The government must transition towards a transparent government centred on information communication technology (ICT), the Public Enterprise Development Deputy Minister said.

“It is possible to fight corruption with the Right to Information (RTI) Act and digitalization. There is no reason why the government can’t share information. It saves time for the people,” Eran Wickramaratne, who was the founder Chairman of the ICT Agency, said at the eighth National Conference on Cyber Security.


Sri Lanka needs to have a political strategy to support the implementation of reforms and restructurings of state owned enterprises to reduce the burden on the treasury or the tax payer, deputy minister of state owned enterprises (SOEs) said.

“We have a situation in which the tax payer at large is paying for the expenses of a few who actually benefit directly from those enterprises,”Eran Wickramaratne, deputy minister of state enterprise development told a forum organized by the Institute of Policy Studies.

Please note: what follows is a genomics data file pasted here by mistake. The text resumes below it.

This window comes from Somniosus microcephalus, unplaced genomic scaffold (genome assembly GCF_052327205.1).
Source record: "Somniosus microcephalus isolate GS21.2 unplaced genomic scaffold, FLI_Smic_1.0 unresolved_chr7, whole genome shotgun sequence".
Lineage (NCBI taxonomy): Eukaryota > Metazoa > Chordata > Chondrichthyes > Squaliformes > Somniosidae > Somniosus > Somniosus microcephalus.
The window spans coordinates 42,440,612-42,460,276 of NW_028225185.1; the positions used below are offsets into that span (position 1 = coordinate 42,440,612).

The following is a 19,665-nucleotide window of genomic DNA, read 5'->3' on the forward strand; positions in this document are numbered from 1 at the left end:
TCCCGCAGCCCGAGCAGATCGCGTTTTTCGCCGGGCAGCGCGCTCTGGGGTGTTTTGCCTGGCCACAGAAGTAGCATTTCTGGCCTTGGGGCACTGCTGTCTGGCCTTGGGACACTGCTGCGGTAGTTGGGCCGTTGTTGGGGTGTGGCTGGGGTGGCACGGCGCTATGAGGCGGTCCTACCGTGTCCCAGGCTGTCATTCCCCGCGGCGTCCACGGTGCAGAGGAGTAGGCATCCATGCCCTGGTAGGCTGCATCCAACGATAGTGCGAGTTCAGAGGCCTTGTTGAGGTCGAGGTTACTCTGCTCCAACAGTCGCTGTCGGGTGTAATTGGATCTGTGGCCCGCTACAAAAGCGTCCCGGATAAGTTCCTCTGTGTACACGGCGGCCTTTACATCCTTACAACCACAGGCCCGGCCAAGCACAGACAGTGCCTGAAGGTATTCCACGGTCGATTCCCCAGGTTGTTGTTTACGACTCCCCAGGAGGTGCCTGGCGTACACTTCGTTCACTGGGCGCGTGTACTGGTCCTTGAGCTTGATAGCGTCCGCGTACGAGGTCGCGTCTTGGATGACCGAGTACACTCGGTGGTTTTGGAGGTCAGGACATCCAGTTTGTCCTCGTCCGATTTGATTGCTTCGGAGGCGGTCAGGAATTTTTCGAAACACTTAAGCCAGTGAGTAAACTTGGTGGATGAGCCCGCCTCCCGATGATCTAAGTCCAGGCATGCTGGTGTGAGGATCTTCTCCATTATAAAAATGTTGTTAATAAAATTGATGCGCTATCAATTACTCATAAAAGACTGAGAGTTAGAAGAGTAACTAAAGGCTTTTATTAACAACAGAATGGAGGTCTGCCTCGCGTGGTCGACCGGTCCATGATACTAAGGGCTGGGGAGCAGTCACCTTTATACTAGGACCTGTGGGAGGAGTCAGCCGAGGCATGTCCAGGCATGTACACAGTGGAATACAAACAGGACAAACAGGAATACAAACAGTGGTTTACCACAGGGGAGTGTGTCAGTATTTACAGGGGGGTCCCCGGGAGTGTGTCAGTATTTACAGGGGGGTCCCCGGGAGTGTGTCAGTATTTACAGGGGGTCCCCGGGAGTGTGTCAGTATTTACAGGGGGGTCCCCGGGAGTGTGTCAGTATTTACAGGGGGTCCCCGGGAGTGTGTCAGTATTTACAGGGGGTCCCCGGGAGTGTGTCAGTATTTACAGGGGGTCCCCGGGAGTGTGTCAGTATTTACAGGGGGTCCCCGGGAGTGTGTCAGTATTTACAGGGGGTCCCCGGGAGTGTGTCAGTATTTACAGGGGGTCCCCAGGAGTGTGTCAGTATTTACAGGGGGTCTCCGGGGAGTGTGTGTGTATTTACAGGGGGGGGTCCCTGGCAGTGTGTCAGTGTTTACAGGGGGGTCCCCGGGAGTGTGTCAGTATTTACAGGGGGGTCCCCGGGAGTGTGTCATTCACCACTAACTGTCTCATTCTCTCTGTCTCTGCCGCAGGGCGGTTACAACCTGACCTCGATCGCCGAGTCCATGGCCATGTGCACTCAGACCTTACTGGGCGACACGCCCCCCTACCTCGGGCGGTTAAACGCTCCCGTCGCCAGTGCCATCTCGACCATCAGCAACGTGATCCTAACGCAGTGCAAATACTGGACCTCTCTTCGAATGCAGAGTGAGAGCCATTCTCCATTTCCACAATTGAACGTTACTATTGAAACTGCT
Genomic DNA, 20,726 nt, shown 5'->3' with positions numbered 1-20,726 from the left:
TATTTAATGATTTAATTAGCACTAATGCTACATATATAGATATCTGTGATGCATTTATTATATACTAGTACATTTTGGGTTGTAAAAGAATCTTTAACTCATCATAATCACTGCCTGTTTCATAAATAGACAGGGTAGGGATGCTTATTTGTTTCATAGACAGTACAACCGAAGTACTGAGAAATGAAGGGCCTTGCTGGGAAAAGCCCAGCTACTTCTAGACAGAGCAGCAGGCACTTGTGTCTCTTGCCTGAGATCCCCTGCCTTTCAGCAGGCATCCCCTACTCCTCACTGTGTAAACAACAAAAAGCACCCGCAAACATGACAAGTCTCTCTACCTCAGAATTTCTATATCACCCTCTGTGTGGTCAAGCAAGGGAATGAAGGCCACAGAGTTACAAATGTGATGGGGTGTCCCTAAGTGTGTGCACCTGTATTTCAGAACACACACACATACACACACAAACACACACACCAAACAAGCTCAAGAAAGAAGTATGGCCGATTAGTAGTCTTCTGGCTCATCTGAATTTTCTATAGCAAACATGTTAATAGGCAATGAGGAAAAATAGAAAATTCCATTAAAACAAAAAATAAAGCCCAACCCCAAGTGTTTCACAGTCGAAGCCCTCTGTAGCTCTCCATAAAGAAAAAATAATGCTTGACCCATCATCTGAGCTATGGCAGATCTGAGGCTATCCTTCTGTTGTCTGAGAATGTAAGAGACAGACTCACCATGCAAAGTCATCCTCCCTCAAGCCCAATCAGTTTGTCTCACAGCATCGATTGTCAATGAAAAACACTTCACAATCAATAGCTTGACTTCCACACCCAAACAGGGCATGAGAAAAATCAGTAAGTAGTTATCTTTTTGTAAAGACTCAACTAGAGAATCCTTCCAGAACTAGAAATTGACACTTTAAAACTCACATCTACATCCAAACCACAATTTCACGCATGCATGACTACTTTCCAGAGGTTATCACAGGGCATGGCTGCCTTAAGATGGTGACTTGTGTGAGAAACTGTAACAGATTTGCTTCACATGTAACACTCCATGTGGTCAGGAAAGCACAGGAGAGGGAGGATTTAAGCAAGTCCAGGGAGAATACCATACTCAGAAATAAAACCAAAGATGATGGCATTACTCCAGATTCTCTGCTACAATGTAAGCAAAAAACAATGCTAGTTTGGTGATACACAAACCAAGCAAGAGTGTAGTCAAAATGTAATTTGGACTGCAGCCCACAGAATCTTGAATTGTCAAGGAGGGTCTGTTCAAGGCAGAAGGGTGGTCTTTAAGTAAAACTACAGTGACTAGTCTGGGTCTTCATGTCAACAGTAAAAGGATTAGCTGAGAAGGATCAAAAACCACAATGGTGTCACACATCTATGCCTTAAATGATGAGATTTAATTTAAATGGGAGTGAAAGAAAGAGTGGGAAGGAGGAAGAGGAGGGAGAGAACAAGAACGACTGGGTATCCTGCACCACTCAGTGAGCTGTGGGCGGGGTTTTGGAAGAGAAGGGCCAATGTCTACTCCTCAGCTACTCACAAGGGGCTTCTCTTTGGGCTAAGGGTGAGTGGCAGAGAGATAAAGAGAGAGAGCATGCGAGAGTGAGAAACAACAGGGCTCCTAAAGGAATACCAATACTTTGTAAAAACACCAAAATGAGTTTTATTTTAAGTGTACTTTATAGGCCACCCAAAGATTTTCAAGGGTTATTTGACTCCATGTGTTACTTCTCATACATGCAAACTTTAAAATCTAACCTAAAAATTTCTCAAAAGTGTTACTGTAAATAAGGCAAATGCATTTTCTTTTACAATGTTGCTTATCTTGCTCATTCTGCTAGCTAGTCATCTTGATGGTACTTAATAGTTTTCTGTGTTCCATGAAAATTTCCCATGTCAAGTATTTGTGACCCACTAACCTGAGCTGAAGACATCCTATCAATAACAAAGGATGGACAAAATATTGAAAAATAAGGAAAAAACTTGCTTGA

Sri Lanka needs to reform taxation, loss making state enterprises, labour market, agriculture and social protection to ensure long term economic growth, observed the Institute of Policy Studies (IPS) releasing its flagship report Sri Lanka State of The Economy 2015.

The report spells out a range of economic challenges the new government is facing of which fiscal consolidation is key. Deputy Minister of State Enterprise Development, Eran Wickramaratne addressing the gathering said the government’s immediate focus will be the stability of foreign reserves while introducing necessary economic reforms.

“In the past the economy was driven by largely a public investment programme and borrowings. So, the new government has to work hard to improve the enabling environment so that we attract investments,” Minister Wickramaratne said.




Times 1004

Sunday Times – 10/04/15

This is where the mla handbook serves as an invaluable resource

Sans titre